Article

Talar neck fractures: results and outcomes.

Harborview Medical Center, Seattle, WA 98104, USA.
The Journal of Bone and Joint Surgery (Impact Factor: 4.31). 09/2004; 86-A(8):1616-24.
Source: PubMed

ABSTRACT Talar neck fractures occur infrequently and have been associated with high complication rates. The purposes of the present study were to evaluate the rates of early and late complications after operative treatment of talar neck fractures, to ascertain the effect of surgical delay on the development of osteonecrosis, and to determine the functional outcomes after operative treatment of such fractures.
We retrospectively reviewed the records of 100 patients with 102 fractures of the talar neck who had been managed at a level-1 trauma center. All fractures had been treated with open reduction and internal fixation. Sixty fractures were evaluated at an average of thirty-six months (range, twelve to seventy-four months) after surgery. Complications and secondary procedures were reviewed, and radiographic evidence of osteonecrosis and posttraumatic arthritis was evaluated. The Foot Function Index and Musculoskeletal Function Assessment questionnaires were administered.
Radiographic evidence of osteonecrosis was seen in nineteen (49%) of the thirty-nine patients with complete radiographic data. However, seven (37%) of these nineteen patients demonstrated revascularization of the talar dome without collapse. Overall, osteonecrosis with collapse of the dome occurred in twelve (31%) of thirty-nine patients. Osteonecrosis was seen in association with nine (39%) of twenty-three Hawkins group-II fractures and nine (64%) of fourteen Hawkins group-III fractures. The mean time to fixation was 3.4 days for patients who had development of osteonecrosis, compared with 5.0 days for patients who did not have development of osteonecrosis. With the numbers available, no correlation could be identified between surgical delay and the development of osteonecrosis. Osteonecrosis was associated with comminution of the talar neck (p < 0.03) and open fracture (p < 0.05). Twenty-one (54%) of thirty-nine patients had development of posttraumatic arthritis, which was more common after comminuted fractures (p < 0.07) and open fractures (p = 0.09). Patients with comminuted fractures also had worse functional outcome scores.
Fractures of the talar neck are associated with high rates of morbidity and complications. Although the numbers in the present series were small, no correlation was found between the timing of fixation and the development of osteonecrosis. Osteonecrosis was associated with talar neck comminution and open fractures, confirming that higher-energy injuries are associated with more complications and a worse prognosis. This finding was strengthened by the poor Foot Function Index and Musculoskeletal Function Assessment scores in these patients. We recommend urgent reduction of dislocations and treatment of open injuries. Proceeding with definitive rigid internal fixation of talar neck fractures after soft-tissue swelling has subsided may minimize soft-tissue complications.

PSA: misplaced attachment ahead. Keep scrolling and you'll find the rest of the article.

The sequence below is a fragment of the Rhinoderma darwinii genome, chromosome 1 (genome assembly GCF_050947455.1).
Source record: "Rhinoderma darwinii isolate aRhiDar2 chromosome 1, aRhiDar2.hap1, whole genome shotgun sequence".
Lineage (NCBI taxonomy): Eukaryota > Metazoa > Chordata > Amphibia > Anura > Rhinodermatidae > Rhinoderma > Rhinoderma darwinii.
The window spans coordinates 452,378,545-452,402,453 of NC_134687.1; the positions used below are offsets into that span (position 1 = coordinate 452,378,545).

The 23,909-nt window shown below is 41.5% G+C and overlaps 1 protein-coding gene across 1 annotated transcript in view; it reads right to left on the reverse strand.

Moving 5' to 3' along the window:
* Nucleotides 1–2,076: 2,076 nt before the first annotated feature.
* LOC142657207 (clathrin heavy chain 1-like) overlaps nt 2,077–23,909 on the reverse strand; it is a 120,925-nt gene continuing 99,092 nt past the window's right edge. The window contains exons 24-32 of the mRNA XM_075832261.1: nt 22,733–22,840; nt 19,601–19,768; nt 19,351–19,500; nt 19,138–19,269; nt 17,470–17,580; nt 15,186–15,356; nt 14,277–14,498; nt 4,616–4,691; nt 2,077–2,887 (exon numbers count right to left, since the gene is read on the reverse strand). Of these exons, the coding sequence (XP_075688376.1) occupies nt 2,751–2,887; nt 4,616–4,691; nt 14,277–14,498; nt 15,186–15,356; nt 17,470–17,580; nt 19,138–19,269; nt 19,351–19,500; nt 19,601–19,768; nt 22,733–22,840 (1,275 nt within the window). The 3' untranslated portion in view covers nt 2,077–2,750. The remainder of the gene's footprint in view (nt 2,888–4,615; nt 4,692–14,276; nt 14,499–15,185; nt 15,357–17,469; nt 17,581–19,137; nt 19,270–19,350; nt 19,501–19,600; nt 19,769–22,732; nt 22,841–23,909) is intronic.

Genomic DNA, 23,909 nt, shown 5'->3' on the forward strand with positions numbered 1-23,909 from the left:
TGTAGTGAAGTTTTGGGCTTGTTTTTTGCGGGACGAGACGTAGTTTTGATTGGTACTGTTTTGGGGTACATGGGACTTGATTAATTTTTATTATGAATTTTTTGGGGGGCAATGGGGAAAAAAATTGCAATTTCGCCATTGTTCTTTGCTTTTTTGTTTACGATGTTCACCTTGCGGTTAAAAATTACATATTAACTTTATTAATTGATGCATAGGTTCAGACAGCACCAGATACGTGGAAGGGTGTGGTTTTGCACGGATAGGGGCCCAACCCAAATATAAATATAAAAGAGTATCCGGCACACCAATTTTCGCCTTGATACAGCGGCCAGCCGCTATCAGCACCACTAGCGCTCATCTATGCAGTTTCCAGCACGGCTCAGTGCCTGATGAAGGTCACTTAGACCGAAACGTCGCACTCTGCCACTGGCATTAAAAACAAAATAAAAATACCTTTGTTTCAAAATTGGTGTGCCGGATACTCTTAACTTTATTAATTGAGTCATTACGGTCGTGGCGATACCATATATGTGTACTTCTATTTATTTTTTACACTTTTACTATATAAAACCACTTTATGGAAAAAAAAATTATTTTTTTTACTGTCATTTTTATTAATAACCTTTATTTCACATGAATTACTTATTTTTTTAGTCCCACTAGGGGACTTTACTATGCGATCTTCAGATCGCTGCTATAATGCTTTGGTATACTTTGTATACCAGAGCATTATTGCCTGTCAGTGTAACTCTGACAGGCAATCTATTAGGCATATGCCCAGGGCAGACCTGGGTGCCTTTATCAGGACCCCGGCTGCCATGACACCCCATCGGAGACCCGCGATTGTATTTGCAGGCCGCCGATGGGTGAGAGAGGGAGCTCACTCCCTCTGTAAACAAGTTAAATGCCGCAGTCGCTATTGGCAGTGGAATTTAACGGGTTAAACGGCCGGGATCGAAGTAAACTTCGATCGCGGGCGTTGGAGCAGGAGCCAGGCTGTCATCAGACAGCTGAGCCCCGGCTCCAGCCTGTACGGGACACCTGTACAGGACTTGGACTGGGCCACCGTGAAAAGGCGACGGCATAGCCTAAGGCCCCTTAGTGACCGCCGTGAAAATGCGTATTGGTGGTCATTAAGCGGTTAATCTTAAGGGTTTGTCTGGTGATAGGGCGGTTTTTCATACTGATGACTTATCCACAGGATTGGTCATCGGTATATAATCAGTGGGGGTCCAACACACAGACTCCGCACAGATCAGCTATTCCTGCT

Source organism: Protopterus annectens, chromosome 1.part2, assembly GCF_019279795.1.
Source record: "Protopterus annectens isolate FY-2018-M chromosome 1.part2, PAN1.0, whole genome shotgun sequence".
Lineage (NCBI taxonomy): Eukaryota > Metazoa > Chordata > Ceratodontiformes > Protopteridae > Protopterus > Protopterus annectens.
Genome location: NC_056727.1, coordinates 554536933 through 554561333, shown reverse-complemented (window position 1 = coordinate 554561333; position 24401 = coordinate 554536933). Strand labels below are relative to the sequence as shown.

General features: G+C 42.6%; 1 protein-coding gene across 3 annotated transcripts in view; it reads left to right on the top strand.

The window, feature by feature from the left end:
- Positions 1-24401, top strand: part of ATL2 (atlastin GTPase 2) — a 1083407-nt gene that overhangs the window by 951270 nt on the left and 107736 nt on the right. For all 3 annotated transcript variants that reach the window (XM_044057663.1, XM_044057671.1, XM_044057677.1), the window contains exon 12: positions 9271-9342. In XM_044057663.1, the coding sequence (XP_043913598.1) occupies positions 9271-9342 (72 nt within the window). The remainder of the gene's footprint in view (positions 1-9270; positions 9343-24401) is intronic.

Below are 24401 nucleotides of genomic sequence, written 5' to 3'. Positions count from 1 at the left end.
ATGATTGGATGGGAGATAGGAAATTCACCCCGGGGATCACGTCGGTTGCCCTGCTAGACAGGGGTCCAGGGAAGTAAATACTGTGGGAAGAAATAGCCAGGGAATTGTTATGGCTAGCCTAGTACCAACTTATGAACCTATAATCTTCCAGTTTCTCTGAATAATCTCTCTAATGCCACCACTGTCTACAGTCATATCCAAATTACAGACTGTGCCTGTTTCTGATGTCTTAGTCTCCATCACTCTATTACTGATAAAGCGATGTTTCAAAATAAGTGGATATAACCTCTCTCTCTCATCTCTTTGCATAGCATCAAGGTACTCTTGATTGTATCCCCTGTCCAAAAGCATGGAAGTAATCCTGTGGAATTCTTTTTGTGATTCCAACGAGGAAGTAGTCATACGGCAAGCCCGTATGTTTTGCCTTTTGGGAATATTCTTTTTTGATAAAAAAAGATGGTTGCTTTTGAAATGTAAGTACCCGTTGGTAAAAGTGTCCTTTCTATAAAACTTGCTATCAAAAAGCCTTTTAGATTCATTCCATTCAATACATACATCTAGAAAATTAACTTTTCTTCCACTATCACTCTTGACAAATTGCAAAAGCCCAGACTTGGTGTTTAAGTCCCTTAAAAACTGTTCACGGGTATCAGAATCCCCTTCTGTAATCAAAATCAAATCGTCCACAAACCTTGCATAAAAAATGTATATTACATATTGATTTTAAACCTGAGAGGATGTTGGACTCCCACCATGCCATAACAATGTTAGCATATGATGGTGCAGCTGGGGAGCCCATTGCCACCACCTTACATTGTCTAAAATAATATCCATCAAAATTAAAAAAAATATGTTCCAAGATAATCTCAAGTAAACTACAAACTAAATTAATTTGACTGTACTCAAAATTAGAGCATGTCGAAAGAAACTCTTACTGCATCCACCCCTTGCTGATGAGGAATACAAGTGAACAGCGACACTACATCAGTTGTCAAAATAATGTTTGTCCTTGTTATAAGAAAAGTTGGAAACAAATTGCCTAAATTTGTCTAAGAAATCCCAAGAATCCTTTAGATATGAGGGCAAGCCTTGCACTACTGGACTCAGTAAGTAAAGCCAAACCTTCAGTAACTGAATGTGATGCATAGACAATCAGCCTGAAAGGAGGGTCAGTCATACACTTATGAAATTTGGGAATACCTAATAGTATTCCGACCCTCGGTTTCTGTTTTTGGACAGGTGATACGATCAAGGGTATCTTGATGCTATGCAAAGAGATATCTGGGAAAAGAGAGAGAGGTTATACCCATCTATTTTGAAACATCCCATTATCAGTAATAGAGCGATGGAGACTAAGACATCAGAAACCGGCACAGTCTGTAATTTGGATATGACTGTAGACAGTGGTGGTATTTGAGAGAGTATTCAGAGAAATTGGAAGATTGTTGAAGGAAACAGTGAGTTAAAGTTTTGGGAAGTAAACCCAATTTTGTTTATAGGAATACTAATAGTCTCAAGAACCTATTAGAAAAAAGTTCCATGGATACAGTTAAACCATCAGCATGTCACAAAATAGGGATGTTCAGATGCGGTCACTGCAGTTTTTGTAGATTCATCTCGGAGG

1 Follower
 · 
160 Views
  • Source
    • "221 37 Sirkin [47] 97 70 Mundermann [80] 65 4 Mann [14] 211 38 Williams [48] 96 71 Giannini [81] 65 5 Laaveg [15] 209 39 Nawoczenski [49] 94 72 Martin [82] 64 6 Kannus [16] 207 40 Mueller [50] 93 73 Paoloni [83] 63 7 Bostman [17] 189 41 Knecht [51] 92 74 Coughlin [84] 63 8 Funk [18] 167 42 Ogden [52] 92 75 Kofoed [85] 62 9 Cooper [19] 166 43 Stacoff [53] 92 76 Burnfield [86] 62 10 Bucholz [20] 157 44 Kumai [54] 92 77 Gobbi [87] 61 11 Lentell [21] 151 45 Armstrong [55] 92 78 Buechel [88] 61 12 Gerber [22] 144 46 Redmond [56] 90 79 Clare [89] 61 13 Coester [23] 143 47 Hodge [57] 90 80 Hunt [90] 61 14 Vail [24] 138 48 Shepherd [58] 88 81 Bibbo [91] 60 15 Rozzi [25] 134 49 Chiari [59] 86 82 Giannini [92] 59 16 Sangeorzan [26] 131 50 Tol [60] 86 83 Whittaker [93] 58 17 Wood [27] 129 51 Van Dijk [61] 86 84 Digiovanni [94] 58 18 Ponseti [28] 128 52 Khan [62] 85 85 Gautier [95] 57 19 Ekstrand [29] 128 53 Dobbs [63] 85 86 Bonnin [96] 53 20 Pyevich [30] 125 54 Spirt [64] 84 87 Thomas [97] 53 21 Bernier [31] 122 55 Acevedo [65] 82 88 Button [98] 52 22 Konradsen [32] 122 56 Hintermann [66] 80 89 Fuchs [99] 52 23 Teeny [33] 118 57 Beynnon [67] 80 90 Buechel [100] 51 24 Hopkinson [34] 118 58 Easley [68] 80 91 Pollak [101] 51 25 Mcilroy [35] 116 59 Ohberg [69] 79 92 Baums [102] 50 26 Pfeffer [36] 115 60 Haddad [70] 78 93 Nork [103] 49 27 Georgiadis [37] 113 61 Valderrabano [71] 76 94 Kay [104] 49 28 Anderson [38] 110 62 Coughlin [72] 75 95 Hertel [105] 48 29 Sanders [39] 109 63 Digiovanni [73] 74 96 Vallier [106] 47 30 Hangody [40] 108 64 Roos [74] 74 97 Dobbs [107] 46 31 Kitaoka [41] 108 65 Taranow [75] 72 98 Weening [108] 46 32 Riddle [42] 104 66 Minami [76] 69 99 Bus [109] 46 33 Hoffman [43] 102 67 Ippolito [77] 67 100 Henricson [110] 45 34 Papa [44] "